We had this with pitta breads, spread with garlic butter and heated up in the oven, while it was being served. Just enough time to roast the garlic pieces and heat up the breads. I cannot emphasis enough how tasty this dish is – creamy and peppery and robust. And, if you forget the pack of blue cheese and gnocchi, it is almost super food. I mean, it is green…

Spring Planning in the Garden

Spring Planning in the Garden

I finally feel we’re coming to the end of a very long winter. Although we’ve still got to see February out – and this is the month when for the past four years, we’ve had snowfall in Istria – there are signs of spring. The bulbs we planted around the base of a big tree and along the side of the house are beginning to push up through the soil. Tiny buds are appearing on the branches of the trees. Birdsong is much more in evidence. The days are most definitely getting longer. And we feel ourselves, that we are beginning to uncurl, stretch and slowly start to come out of our hibernation, beneath furry throws on the sofa and bed. So, although the temperature has just plummeted – a thick covering of ice has formed over the water in the butts – we decided to brave the cold and get out into the garden this afternoon. Although we are selling the house, we keep remembering it is still our full time home and so we will continue to improve it and keep making it as beautiful as it can be, so that we can still enjoy living here.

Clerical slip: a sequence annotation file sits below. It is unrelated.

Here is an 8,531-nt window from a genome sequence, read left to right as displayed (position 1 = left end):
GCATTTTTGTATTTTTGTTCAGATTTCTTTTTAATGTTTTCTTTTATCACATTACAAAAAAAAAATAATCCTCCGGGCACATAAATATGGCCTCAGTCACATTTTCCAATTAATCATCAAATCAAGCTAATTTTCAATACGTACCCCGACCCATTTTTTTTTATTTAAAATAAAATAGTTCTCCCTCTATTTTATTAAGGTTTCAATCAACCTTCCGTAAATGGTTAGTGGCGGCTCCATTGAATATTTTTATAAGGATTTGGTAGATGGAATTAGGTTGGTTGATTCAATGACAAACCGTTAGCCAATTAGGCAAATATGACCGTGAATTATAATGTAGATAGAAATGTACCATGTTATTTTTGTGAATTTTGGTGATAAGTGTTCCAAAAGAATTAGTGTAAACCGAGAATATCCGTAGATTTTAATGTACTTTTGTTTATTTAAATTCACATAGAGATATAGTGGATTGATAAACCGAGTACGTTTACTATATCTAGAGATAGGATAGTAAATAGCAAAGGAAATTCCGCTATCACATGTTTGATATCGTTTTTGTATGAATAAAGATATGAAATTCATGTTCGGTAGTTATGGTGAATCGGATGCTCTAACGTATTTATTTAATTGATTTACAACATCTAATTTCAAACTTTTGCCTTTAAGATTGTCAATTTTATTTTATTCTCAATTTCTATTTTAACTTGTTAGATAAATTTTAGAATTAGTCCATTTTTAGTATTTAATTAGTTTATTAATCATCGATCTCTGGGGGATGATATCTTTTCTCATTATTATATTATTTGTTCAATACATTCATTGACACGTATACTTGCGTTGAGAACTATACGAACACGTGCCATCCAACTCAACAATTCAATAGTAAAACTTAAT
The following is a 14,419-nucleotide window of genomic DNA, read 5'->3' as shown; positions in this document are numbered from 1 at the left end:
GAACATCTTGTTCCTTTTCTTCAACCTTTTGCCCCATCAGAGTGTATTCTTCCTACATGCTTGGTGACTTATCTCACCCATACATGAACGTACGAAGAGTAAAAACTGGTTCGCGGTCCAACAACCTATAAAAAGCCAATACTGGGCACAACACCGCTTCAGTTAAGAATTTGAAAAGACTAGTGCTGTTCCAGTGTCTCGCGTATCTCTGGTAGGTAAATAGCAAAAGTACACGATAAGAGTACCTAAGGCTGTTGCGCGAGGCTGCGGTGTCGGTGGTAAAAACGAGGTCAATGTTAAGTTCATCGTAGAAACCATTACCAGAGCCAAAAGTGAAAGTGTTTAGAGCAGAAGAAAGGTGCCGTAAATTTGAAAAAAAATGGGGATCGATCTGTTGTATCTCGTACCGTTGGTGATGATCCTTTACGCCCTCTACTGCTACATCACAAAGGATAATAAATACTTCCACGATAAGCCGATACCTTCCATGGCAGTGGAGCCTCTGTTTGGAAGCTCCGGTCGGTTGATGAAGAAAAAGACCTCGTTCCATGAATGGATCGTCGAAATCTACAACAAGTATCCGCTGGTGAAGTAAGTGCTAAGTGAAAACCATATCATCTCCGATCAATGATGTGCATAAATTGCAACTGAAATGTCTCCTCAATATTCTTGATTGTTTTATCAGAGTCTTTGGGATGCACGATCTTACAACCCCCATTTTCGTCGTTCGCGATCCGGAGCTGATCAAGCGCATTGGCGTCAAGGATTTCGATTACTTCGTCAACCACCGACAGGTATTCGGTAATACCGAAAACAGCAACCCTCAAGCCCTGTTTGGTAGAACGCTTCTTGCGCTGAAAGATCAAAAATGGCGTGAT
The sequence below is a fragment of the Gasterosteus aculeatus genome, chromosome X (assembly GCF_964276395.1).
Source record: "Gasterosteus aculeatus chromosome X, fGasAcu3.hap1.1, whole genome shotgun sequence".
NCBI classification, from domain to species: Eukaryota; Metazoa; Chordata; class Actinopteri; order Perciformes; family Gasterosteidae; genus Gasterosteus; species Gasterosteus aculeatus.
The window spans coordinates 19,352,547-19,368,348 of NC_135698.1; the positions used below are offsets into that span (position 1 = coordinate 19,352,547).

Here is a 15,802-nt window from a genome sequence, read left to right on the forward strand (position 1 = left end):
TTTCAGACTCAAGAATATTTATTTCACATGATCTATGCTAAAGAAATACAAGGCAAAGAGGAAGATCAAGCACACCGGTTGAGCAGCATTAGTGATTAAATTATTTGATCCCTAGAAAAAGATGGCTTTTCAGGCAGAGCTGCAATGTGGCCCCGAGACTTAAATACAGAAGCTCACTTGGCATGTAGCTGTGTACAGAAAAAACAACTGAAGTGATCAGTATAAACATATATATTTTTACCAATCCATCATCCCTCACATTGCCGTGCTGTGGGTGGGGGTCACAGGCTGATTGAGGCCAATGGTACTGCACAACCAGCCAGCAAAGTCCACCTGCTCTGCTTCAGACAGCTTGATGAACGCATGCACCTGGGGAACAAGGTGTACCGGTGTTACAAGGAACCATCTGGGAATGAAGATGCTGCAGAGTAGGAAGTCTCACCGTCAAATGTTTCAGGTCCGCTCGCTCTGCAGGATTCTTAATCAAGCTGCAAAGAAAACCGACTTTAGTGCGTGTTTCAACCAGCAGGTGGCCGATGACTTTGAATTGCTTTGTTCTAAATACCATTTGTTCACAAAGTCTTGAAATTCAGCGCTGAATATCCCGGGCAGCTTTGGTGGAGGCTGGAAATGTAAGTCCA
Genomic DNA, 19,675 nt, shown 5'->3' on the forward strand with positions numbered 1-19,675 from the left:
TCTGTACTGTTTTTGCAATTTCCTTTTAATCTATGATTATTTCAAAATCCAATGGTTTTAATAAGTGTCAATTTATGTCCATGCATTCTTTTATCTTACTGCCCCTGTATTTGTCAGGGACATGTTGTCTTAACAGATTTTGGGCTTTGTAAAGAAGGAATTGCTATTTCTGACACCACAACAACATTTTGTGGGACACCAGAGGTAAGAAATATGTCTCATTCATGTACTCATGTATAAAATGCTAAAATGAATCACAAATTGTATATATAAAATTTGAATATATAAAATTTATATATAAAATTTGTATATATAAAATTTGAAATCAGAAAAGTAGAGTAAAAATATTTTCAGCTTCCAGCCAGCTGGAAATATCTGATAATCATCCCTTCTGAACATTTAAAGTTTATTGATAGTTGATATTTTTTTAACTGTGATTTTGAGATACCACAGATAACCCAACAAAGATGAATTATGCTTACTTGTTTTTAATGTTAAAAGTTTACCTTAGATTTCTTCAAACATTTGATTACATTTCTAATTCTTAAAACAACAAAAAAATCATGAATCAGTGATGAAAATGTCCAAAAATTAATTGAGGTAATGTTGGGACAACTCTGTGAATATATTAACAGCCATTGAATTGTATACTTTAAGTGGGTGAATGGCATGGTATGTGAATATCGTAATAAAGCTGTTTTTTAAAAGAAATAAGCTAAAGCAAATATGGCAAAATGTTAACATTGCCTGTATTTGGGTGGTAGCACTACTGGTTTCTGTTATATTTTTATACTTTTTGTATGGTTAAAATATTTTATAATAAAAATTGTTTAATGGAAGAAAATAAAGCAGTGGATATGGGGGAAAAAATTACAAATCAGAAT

The Mini Orchard